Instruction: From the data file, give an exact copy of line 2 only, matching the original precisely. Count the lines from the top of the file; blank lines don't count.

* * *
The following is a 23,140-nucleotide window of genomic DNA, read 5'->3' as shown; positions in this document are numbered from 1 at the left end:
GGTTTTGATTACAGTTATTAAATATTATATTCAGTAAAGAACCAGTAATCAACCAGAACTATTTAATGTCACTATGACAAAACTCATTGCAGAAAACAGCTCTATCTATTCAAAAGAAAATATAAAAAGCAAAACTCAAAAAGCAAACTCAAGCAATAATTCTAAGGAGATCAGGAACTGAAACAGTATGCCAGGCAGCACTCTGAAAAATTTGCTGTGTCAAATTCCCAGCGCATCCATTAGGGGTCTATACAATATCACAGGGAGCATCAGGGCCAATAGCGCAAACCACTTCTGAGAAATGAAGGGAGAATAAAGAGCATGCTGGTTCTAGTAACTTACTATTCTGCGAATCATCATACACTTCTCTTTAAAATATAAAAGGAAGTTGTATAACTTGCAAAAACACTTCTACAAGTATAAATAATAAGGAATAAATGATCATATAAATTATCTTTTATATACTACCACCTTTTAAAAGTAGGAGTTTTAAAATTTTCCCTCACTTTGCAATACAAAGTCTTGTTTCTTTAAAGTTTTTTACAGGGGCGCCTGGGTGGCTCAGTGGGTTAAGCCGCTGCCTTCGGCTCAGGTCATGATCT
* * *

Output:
GGTTTTGATTACAGTTATTAAATATTATATTCAGTAAAGAACCAGTAATCAACCAGAACTATTTAATGTCACTATGACAAAACTCATTGCAGAAAACAGCTCTATCTATTCAAAAGAAAATATAAAAAGCAAAACTCAAAAAGCAAACTCAAGCAATAATTCTAAGGAGATCAGGAACTGAAACAGTATGCCAGGCAGCACTCTGAAAAATTTGCTGTGTCAAATTCCCAGCGCATCCATTAGGGGTCTATACAATATCACAGGGAGCATCAGGGCCAATAGCGCAAACCACTTCTGAGAAATGAAGGGAGAATAAAGAGCATGCTGGTTCTAGTAACTTACTATTCTGCGAATCATCATACACTTCTCTTTAAAATATAAAAGGAAGTTGTATAACTTGCAAAAACACTTCTACAAGTATAAATAATAAGGAATAAATGATCATATAAATTATCTTTTATATACTACCACCTTTTAAAAGTAGGAGTTTTAAAATTTTCCCTCACTTTGCAATACAAAGTCTTGTTTCTTTAAAGTTTTTTACAGGGGCGCCTGGGTGGCTCAGTGGGTTAAGCCGCTGCCTTCGGCTCAGGTCATGATCT